Enhanced Heat Transfer Using Porous Carbon Foam in Cross Flow—Part I: Forced Convection

[+] Author and Article Information
Yorwearth L. Jamin

Department of Mechanical and Manufacturing Engineering, University of Calgary, 2500 University Drive NW, Calgary, Alberta T2N 1N4, Canada

Abdulmajeed A. Mohamad1

Department of Mechanical and Manufacturing Engineering, University of Calgary, 2500 University Drive NW, Calgary, Alberta T2N 1N4, Canadamohamad@ucalgary.ca


Corresponding author.

J. Heat Transfer 129(6), 735-742 (Aug 15, 2006) (8 pages) doi:10.1115/1.2717240 History: Received September 22, 2005; Revised August 15, 2006

Cogeneration of heat and power has become standard practice for many industrial processes. Research to reduce the thermal resistance in heat exchangers at the gas/solid interface can lead to greater energy efficiency and resource conservation. The main objective of this experimental study is to quantify and compare the heat transfer enhancement of carbon foam and aluminum fins. The study measures the heat transfer rate and pressure drop from a heated vertical pipe, with and without porous medium, in forced convection. The largest increase in Nusselt number was achieved by aluminum fins, which was about three times greater than the best carbon foam case.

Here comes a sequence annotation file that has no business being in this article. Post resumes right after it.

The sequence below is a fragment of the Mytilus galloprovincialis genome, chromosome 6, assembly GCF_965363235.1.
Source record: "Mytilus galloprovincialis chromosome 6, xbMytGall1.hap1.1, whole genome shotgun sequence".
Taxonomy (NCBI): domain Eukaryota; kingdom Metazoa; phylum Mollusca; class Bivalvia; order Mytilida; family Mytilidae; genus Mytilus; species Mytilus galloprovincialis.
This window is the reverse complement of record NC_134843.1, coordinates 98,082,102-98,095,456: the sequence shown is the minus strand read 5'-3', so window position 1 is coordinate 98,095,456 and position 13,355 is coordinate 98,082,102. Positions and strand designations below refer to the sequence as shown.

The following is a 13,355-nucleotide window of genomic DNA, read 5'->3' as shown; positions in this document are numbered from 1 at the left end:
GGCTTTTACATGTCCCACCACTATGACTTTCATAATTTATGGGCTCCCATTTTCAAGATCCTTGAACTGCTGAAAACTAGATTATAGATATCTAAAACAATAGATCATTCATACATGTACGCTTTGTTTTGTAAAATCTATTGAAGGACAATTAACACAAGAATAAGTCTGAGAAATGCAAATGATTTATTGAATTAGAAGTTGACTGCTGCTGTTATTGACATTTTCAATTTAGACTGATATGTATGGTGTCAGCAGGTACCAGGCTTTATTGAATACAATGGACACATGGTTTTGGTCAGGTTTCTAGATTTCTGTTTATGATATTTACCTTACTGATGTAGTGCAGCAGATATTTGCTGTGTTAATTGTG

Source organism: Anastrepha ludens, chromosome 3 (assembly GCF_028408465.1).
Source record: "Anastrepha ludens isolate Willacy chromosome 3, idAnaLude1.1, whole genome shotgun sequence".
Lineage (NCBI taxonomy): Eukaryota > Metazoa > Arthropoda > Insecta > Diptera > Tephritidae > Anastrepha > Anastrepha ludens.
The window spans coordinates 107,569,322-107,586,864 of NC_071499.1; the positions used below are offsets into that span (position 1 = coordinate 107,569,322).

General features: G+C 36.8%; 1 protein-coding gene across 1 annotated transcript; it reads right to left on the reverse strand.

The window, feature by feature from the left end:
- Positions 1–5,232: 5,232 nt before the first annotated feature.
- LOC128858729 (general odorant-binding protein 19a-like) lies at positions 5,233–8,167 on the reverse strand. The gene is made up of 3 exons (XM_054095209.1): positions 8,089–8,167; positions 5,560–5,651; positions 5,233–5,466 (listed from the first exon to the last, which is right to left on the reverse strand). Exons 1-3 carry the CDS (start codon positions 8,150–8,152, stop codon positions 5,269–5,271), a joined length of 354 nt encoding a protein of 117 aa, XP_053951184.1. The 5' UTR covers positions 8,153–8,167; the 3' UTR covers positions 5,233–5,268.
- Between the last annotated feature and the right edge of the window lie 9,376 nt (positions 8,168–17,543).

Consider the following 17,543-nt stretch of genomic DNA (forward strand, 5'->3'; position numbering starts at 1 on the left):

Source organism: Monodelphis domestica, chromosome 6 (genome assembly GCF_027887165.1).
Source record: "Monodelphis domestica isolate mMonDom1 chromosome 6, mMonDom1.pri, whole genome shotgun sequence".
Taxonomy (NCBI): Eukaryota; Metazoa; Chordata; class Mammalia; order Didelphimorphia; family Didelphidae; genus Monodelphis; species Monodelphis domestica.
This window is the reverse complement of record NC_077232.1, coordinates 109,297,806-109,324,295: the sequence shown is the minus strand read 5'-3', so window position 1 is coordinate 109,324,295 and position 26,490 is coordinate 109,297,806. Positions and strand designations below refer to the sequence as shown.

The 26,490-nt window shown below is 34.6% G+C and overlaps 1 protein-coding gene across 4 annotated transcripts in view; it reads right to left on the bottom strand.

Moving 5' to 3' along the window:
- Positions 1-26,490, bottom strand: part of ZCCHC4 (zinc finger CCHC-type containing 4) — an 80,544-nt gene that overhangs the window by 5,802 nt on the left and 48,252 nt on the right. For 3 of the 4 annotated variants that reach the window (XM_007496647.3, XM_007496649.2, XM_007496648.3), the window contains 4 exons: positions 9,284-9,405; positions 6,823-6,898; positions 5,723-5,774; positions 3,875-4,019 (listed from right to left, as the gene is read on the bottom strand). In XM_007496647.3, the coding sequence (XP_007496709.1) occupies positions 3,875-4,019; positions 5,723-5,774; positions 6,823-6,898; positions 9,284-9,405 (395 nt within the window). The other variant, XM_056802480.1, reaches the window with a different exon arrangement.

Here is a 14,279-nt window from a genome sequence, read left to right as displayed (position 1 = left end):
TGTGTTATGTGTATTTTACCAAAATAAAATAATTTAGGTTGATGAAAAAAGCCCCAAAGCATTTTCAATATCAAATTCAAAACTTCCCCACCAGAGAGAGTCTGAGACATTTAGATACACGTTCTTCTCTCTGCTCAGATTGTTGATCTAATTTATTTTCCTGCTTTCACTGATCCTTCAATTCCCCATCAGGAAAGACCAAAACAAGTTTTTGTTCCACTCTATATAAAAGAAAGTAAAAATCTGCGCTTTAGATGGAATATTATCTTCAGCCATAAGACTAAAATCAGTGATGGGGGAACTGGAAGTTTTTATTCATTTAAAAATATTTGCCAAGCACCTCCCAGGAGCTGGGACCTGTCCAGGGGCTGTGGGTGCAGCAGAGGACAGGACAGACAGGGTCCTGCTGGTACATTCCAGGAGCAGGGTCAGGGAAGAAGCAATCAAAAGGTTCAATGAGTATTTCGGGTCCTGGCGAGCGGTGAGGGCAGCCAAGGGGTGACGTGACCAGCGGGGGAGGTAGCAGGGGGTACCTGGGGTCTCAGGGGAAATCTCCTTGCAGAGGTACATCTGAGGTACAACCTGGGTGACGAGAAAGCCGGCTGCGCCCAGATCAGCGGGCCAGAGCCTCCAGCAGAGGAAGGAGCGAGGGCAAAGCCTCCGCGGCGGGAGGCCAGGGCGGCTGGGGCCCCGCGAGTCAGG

Copyright © 2007 by American Society of Mechanical Engineers
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Figure 4

Comparison of experimental and empirical forced convection results for a bare pipe in cross flow

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Figure 1

Schematic layout of wind tunnel and DAQ

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Figure 2

Experimental apparatus and heat loss mechanisms

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Figure 3

(a)–(d) Geometric details of a bare copper pipe, aluminum fins, HTC sleeves, and HTC fins, respectively

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Figure 5

Repeated measurement of surface temperature to confirm consistency of temperature measurements

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Figure 6

(a)–(c) Variation of mean surface temperature (°C), mean Nusselt number, and pressure drop with Re, respectively

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Figure 7

Experimental apparatus for HTC foam conductivity analysis

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Figure 8

Pressure drop versus Dacry velocity in HTC foam sample

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Figure 9

Schematic of apparatus for gas permeability measurement



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